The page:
We have begun the 40-day season of Lent. This is a time of self-reflection, repentance, and self-denial designed to prepare us for the celebration of Jesus’ triumphant resurrection on Easter.
I recently read Rev. James Moore’s adult Lenten study Give Up Something Bad for Lent. Rev. Moore reminds us that, traditionally, Christians sacrificially give up something for Lent as a spiritual discipline and as an exercise in self-denial. This spiritual discipline imitates Jesus’ own self-denial and sacrificial love and is intended to turn us toward God—and the ways of God.
Rev. Moore raises the provocative question: If I am going to practice the discipline of self-denial, why not give up something that I really need to get out of my life permanently? Why not choose, with the help of God, to give up actions, attitudes, habits, or sins that have the power to contaminate, infect, poison, or rob my soul and deny me abundant life? Things like bitterness, apathy, gossip, self-pity, envy, or blaming. For me, this list of bad things to give up is quite long!
This idea of giving up bad or destructive actions and attitudes is a Biblical idea. Jesus instructed his disciples to deny themselves, take up their cross, and follow him (Matthew 16:24). Jesus is teaching us to get rid of those things in our lives that prevent us from walking where Jesus leads—that prevent us from reflecting the light of Christ.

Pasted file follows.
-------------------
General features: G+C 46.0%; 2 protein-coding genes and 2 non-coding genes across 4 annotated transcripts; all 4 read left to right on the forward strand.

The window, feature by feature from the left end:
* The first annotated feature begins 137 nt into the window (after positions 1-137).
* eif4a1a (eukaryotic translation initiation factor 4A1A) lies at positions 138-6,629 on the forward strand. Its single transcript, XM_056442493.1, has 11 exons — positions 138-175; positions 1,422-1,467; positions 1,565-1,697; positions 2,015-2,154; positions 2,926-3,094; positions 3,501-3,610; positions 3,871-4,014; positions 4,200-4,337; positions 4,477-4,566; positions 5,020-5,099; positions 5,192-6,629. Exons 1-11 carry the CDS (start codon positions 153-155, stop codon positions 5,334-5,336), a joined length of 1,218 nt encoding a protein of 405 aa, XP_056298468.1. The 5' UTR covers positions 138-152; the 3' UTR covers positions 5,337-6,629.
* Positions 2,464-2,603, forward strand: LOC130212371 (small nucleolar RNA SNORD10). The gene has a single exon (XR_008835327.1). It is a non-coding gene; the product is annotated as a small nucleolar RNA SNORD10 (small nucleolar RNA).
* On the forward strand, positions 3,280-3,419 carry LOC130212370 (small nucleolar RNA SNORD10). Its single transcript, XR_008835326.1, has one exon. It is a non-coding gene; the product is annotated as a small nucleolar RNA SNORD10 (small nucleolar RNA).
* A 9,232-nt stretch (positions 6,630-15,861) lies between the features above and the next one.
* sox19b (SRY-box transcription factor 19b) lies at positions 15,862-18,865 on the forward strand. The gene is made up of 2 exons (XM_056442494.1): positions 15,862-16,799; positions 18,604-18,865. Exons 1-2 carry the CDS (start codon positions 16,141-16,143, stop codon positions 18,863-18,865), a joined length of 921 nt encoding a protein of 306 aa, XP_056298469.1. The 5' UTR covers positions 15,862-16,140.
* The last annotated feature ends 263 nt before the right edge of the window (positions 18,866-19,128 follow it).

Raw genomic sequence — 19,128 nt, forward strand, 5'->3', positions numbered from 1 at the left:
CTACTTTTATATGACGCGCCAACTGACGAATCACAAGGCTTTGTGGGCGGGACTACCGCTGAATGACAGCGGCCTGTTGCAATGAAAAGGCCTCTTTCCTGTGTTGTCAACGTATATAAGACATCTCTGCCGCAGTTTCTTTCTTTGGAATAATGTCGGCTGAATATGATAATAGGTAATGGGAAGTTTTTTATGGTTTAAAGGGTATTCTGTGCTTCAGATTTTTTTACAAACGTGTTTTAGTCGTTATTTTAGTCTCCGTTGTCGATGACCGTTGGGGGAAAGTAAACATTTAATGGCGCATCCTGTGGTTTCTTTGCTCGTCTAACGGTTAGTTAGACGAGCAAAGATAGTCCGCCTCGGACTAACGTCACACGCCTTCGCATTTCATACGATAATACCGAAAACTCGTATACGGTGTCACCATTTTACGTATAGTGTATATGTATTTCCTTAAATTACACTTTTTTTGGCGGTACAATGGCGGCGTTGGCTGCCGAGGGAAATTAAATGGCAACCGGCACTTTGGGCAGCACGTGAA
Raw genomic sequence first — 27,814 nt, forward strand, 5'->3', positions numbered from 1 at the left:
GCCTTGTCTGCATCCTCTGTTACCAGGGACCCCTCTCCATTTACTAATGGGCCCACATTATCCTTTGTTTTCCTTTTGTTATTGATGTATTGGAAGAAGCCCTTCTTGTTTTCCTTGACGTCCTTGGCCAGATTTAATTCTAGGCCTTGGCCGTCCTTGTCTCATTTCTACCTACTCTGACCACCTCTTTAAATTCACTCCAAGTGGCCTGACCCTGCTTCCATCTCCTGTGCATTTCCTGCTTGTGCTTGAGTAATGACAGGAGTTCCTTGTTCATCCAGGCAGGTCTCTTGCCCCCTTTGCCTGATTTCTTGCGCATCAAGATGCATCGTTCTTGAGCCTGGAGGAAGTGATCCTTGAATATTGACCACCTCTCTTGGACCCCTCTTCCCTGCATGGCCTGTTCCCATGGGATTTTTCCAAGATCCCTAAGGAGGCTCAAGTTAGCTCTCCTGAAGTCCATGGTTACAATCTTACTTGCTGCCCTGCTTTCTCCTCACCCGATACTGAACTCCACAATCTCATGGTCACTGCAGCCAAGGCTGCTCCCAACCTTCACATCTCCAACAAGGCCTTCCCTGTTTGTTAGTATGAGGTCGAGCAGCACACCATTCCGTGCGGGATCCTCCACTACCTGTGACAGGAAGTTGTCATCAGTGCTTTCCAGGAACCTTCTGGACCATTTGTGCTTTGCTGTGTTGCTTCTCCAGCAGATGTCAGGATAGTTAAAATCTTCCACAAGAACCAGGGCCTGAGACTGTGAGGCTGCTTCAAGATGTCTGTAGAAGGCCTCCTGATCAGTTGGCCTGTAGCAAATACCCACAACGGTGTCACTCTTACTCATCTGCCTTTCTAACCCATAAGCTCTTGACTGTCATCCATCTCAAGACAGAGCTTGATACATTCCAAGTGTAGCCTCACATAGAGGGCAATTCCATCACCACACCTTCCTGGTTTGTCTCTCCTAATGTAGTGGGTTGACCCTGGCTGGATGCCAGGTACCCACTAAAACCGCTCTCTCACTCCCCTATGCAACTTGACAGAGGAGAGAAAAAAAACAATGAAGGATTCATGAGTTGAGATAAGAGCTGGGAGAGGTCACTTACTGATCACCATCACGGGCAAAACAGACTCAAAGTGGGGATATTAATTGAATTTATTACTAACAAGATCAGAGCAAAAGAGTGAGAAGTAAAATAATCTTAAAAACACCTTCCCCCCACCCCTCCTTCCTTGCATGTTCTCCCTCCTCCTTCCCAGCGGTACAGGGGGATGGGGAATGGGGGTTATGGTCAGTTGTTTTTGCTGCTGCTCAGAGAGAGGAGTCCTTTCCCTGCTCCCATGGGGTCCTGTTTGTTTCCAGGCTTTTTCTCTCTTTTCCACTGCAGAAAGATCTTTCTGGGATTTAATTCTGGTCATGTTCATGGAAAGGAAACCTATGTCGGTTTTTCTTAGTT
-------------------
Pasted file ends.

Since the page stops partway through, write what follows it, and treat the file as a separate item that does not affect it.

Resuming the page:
One of the traditional Biblical texts for Ash Wednesday—the first day of Lent—is the passage from the prophet Joel in which God commands the Judeans to rend their hearts and return to God: “Rend your hearts and not your clothing. Return to the Lord, your God, for he is gracious and merciful…” (Joel 2:13a).
Eugene Peterson, in The Message, paraphrases this verse in more contemporary words: “Change your life, not your clothes. Come back to God, your God.”
Self-denial and repentance involve both changing one’s life and coming back to God. Giving up something we enjoy for Lent—something that does not permanently change us—is like changing or rending our clothes. Giving up the destructive, life-draining things for Lent changes our heart—our life—and returns us to God.
Such changing and returning is a deliberate act of will on our part. Repentance requires great effort. Giving up something truly bad or destructive often involves wrenching pain. Jesus made this bluntly and absolutely clear in the Sermon on the Mount when he taught his disciples—and us—to tear out, cut off, and throw away those parts of us that cause us to sin (Matthew 5:29-30).
Rending our hearts and returning to God—changing our lives and coming to God, giving up bad things and receiving the Easter victory—cannot be done apart from the help of our gracious and compassionate God, a God who is zealous to pursue us, woo us, love us, save us, resurrect us.
I pray that as you journey toward the cross and the Easter celebration, you will embrace the mystery and truth of Lent:
• It is in self-denial that we discover our true, God-created selves.
• It is in surrender that we discover victory.
• It is in sacrificial love that we discover how extravagantly we are loved.
• It is in giving up that which his bad and destructive that we discover abundant life.
• It is in rending our hearts that we discover the full measure of God’s love and mercy.
May God grant you a blessed, life-transforming Lenten journey.
Bishop Bruce R. Ough is resident bishop of the Dakotas-Minnesota Episocopal Area.
Minnesota Annual Conference of the United Methodist Church